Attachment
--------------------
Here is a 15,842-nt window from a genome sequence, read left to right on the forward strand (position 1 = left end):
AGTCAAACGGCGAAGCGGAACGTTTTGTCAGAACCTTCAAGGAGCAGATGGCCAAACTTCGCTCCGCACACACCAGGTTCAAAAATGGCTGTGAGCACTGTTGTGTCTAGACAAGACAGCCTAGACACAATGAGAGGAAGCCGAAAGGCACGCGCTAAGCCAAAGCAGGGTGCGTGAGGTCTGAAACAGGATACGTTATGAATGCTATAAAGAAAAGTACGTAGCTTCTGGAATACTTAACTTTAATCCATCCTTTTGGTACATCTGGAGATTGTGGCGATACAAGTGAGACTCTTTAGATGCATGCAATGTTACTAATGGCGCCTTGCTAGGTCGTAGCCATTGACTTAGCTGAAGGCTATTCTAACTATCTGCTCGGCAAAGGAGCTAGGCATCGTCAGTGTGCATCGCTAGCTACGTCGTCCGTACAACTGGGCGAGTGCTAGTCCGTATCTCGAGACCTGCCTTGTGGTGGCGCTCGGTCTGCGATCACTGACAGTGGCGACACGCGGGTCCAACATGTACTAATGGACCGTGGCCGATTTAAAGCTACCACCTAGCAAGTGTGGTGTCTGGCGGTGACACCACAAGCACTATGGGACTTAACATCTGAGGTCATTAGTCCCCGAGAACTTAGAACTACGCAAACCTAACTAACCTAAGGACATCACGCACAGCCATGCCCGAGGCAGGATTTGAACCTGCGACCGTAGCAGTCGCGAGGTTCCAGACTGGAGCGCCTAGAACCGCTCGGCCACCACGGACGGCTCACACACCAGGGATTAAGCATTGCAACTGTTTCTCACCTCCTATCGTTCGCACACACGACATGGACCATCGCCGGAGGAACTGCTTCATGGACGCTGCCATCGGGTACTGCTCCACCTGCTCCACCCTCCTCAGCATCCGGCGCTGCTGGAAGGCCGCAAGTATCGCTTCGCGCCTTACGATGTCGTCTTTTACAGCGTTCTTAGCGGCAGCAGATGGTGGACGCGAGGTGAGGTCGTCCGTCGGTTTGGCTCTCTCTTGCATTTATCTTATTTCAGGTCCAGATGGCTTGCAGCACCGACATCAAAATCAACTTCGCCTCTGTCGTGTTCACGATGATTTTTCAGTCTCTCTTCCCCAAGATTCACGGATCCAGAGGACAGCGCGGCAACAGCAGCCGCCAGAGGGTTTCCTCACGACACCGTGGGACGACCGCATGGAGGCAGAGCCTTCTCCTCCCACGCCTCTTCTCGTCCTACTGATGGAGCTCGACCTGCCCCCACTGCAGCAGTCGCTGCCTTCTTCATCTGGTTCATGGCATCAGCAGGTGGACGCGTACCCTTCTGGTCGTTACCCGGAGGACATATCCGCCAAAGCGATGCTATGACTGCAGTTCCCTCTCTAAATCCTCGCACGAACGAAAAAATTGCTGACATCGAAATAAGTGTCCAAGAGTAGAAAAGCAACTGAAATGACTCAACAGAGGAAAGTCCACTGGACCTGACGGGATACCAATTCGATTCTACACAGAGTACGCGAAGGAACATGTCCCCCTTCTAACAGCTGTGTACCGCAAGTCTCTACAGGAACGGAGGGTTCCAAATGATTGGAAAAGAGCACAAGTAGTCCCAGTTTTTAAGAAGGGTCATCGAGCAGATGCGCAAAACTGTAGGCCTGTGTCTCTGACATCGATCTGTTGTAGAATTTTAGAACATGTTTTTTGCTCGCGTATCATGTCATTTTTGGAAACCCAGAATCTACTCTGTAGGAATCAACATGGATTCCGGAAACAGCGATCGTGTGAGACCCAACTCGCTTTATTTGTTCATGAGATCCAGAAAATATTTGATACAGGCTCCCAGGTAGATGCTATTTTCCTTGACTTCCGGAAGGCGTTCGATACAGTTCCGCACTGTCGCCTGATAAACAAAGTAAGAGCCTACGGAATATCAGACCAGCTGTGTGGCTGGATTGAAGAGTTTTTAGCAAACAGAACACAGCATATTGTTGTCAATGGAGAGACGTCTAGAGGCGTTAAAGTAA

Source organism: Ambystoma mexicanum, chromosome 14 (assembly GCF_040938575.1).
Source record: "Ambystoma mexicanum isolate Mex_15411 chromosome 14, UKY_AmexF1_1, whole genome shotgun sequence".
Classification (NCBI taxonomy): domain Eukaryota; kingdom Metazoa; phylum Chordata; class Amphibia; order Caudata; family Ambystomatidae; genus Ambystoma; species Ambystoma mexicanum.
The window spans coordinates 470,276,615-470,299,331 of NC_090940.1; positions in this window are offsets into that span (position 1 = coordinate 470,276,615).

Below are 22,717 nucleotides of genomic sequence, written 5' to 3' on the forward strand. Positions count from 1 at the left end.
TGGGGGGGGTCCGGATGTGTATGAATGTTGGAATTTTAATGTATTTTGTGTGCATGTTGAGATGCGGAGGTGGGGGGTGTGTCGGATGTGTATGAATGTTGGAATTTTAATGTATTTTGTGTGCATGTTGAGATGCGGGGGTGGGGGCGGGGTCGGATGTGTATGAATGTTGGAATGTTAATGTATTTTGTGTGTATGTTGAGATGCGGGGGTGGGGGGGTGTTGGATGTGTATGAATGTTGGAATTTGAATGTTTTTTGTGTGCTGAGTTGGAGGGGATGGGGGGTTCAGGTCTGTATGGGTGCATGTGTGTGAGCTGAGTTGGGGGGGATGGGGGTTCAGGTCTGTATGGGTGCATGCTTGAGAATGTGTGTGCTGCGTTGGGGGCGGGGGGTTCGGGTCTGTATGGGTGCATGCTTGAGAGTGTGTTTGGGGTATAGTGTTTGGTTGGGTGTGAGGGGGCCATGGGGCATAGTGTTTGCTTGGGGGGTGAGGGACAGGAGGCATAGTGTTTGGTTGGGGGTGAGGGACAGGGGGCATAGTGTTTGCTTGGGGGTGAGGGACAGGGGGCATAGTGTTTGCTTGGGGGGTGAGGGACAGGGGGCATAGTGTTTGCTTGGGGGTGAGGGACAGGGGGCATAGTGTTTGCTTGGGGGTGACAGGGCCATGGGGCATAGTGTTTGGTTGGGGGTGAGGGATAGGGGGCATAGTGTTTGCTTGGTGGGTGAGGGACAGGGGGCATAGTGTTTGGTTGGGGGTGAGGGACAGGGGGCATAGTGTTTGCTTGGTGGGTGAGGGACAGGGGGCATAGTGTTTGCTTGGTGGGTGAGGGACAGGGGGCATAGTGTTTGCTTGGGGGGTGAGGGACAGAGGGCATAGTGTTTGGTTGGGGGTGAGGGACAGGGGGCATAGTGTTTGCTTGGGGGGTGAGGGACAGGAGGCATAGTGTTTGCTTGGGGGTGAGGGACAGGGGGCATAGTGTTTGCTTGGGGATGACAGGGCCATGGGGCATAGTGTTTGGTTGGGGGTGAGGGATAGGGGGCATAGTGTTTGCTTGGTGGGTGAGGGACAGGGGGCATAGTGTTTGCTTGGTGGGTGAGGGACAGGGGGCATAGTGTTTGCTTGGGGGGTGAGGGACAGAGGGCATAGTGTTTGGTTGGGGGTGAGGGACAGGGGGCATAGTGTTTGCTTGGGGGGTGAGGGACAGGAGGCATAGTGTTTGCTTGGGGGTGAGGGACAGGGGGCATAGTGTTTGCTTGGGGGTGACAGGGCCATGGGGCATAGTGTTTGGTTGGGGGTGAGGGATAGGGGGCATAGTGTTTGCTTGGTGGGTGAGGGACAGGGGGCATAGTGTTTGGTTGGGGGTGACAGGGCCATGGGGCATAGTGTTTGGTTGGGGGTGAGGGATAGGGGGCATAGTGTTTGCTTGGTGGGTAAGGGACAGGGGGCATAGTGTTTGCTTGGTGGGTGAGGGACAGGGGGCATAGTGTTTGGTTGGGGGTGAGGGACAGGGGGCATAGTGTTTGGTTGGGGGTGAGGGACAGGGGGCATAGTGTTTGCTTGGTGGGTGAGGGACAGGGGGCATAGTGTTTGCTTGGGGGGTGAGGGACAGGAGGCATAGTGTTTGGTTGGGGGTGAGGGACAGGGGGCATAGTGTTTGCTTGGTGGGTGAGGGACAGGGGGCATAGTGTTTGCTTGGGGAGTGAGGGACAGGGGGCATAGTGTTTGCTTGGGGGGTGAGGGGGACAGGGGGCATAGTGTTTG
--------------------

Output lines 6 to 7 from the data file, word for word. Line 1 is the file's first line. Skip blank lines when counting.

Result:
The window spans coordinates 470,276,615-470,299,331 of NC_090940.1; positions in this window are offsets into that span (position 1 = coordinate 470,276,615).

Below are 22,717 nucleotides of genomic sequence, written 5' to 3' on the forward strand. Positions count from 1 at the left end.